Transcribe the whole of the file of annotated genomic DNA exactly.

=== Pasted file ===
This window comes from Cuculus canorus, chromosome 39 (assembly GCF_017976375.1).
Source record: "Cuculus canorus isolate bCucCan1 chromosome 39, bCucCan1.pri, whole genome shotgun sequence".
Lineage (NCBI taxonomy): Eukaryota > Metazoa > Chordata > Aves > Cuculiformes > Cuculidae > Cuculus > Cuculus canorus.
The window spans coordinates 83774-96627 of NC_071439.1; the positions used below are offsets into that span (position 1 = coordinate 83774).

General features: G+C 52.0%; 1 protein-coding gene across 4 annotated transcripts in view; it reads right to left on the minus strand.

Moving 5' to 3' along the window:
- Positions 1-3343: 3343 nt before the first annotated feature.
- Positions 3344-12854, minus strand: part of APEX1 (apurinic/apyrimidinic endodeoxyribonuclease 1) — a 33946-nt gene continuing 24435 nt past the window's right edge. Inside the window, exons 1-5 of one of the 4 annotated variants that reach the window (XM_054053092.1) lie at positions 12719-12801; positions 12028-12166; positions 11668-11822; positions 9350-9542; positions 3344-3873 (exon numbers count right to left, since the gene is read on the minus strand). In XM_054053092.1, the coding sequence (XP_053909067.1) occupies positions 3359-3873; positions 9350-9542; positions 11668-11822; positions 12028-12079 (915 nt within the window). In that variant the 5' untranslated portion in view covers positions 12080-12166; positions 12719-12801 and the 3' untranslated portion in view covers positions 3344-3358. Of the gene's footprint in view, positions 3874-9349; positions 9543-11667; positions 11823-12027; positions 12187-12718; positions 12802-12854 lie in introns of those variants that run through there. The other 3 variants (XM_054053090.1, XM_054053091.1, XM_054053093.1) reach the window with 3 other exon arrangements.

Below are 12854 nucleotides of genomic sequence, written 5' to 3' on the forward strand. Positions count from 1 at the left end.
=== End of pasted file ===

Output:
This window comes from Cuculus canorus, chromosome 39 (assembly GCF_017976375.1).
Source record: "Cuculus canorus isolate bCucCan1 chromosome 39, bCucCan1.pri, whole genome shotgun sequence".
Lineage (NCBI taxonomy): Eukaryota > Metazoa > Chordata > Aves > Cuculiformes > Cuculidae > Cuculus > Cuculus canorus.
The window spans coordinates 83774-96627 of NC_071439.1; the positions used below are offsets into that span (position 1 = coordinate 83774).

General features: G+C 52.0%; 1 protein-coding gene across 4 annotated transcripts in view; it reads right to left on the minus strand.

Moving 5' to 3' along the window:
- Positions 1-3343: 3343 nt before the first annotated feature.
- Positions 3344-12854, minus strand: part of APEX1 (apurinic/apyrimidinic endodeoxyribonuclease 1) — a 33946-nt gene continuing 24435 nt past the window's right edge. Inside the window, exons 1-5 of one of the 4 annotated variants that reach the window (XM_054053092.1) lie at positions 12719-12801; positions 12028-12166; positions 11668-11822; positions 9350-9542; positions 3344-3873 (exon numbers count right to left, since the gene is read on the minus strand). In XM_054053092.1, the coding sequence (XP_053909067.1) occupies positions 3359-3873; positions 9350-9542; positions 11668-11822; positions 12028-12079 (915 nt within the window). In that variant the 5' untranslated portion in view covers positions 12080-12166; positions 12719-12801 and the 3' untranslated portion in view covers positions 3344-3358. Of the gene's footprint in view, positions 3874-9349; positions 9543-11667; positions 11823-12027; positions 12187-12718; positions 12802-12854 lie in introns of those variants that run through there. The other 3 variants (XM_054053090.1, XM_054053091.1, XM_054053093.1) reach the window with 3 other exon arrangements.

Below are 12854 nucleotides of genomic sequence, written 5' to 3' on the forward strand. Positions count from 1 at the left end.